• Matt Andrews 2.1.3

        Graeme – this is a valid point. However, I think there are 2 issues that mean what Mr Hide is doing is quite different from a generic PM fundraiser.

        1) The intricate link between the speech topic and ministerial “inside” information. Hide is the Minister of Local Government. He is currently working on major reforms to the local government sector. It is reported that papers on this topic are currently before Cabinet. It seems to me that one could readily draw the conclusion that by paying Act to attend the speech by the Minister, they will access at least insights and possibly information about where these reforms are going.

        2) The audience. I think you’ll find most PM fundraisers fall into one of two classes – a general fundraiser with a public invitation or a party event with a party member/supporter invite.
        This event was targeted at members of ECan and Christchurch City Council. These people have a professional interest in the topic the Minister is discussing.

        On this basis a better comparison than with a PM speech would be, for example, if you could point to a case when Phil Goff, as Minister of Defence, had asked participants in the defence procurement sector to pay money to the Labour party to attend a speech on changes to defence procurement policy. I think you’d struggle to find such an example on either side of the House.

        The Cabinet Manual puts the onus on the Minister to avoid perceptions of conflict of interest. On this basis it is hard to see how Hide as fulfilled his obligations.

        • the sprout 2.1.3.1

          well put Matt

        • Graeme Edgeler 2.1.3.2

          absolutely.

          I’m not arguing this isn’t wrong. I’m arguing it’s not the slam dunk people here seem to think it is. It’s not 100% clear that this was in the capacity as a minister. Of course, Rodney’s problem is that it’s not 100% clear it wasn’t in his capacity as a minister…

          • dave 2.1.3.2.1

            It may not be 100 % clear either way, Graeme, but, given that local authority representatives were specifically invited to the meeting by the leader of the ACT party after they had complained to the minister about local government concerns, do you really think they would want to hear what the ACT party leader thought if he wasn’t the minister investigating them?

            • peteremcc 2.1.3.2.1.1

              Again, the local councilors were invited because last time Rodney spoke to an ACT event in Christchurch, they complained that they weren’t invited!

  3. trademark 3

    I think “Hide must go” is far too wishful thinking. A disapproving comment from John Key might be more like it. But really, Hide and ACT should be held up as role models by the right for their entrepreneurial spirit and for targetting the costs of their talk to a specific set of taxpayers (consumers), especially when it looks like ACT’s falling on hard times.

    “We have got to cover our costs. We are not really trying to fund-raise. We don’t have money.”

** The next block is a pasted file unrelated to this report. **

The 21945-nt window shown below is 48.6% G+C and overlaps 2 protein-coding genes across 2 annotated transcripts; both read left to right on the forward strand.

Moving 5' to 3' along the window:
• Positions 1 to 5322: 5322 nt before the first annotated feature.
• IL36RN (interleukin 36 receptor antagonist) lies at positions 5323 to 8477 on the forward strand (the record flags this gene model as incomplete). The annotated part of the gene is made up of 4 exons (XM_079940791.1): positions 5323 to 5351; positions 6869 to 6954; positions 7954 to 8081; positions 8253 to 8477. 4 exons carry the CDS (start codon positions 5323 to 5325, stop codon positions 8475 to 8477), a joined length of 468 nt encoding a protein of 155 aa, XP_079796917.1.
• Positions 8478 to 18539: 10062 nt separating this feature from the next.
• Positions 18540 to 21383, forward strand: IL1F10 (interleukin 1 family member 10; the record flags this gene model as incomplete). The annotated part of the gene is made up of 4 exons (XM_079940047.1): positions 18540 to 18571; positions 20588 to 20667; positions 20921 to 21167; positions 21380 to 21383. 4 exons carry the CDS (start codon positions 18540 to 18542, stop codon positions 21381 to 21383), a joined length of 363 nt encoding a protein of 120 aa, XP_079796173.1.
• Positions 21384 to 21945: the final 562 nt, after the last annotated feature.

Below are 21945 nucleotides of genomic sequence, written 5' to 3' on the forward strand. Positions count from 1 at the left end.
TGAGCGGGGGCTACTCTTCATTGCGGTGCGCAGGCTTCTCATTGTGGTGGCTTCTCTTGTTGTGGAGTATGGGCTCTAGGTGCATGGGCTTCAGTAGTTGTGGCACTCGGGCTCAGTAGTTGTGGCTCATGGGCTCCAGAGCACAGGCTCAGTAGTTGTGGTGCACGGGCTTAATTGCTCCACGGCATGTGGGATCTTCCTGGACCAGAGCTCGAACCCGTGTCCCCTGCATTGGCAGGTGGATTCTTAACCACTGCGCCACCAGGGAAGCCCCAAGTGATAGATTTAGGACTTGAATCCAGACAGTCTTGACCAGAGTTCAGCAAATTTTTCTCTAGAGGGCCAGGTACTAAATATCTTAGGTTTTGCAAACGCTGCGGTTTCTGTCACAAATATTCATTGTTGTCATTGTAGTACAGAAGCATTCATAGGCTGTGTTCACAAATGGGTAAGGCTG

It’s the future of government – particularly the kind of limited government ACT might envision.

    • Ari 3.1

      It’s a sad day for the nation when “ministers must be held accountable for treating ministerial responsibilities as a personal piggybank” is wishful thinking.

      I agree with you that John Key is unlikely to fire him just yet. He seems to think that being minister of something is a good bone to throw to coalition partners, so I think he’ll be even more reluctant to dump Rodney than he would be for Worth.

  4. So Bored 4

    Sounds like a hard sell to me, who in their right mind would pay to hear this monkey? If he attracts a crowd it might prove what i always thought about local body beaurocrats.

  5. Marty G 5

    just incredible, I’ve never heard of anything like that.

    MPs fund-raising, sure. Charges to cover costs at breakfast speeches organised by ministers’ offices or ministries, sure. But a minister fund-raising at the same time as performing his official duties – effectively profiting for his party off doing his job. That’s shocking.

    captcha: ‘Duty’ – huh, there’s a word that used to mean something

  6. Having to pay money to listen to Hide would be a crime under any circumstances.

    But seriously, this is just not on. How much to see Hide as an MP I wonder, $20 per constituent?

    Wefund the money Wod, cut your losses.

  7. Tigger 7

    This type of thing is to be expected when you have a government that thinks governing is its birth right, not its duty.

  8. Nick 8

    You’re all wrong but I’m not wasting any of my time explaining why.

    It’s little wonder you guys are on 26%.

    • Trader Jack 8.1

      Yes, not like the Mighty ACT Party’s 3%

    • Marty G 8.2

      “You’re all wrong but I’m not wasting any of my time explaining why.” Sounds like the Weatherston defence.

      Come on Nick, if you’re so smart, enlighten us.

      As it stands it looks like you’re trying to cover for Hide but you can’t come up with an argument so you revert to insults instead.

      And I don’t believe The Standard is on 26%. Nor is any political party, for that matter.

    • Sam 8.3

      Well, I’m convinced!

  9. This gives Perkbusting a whole new meaning …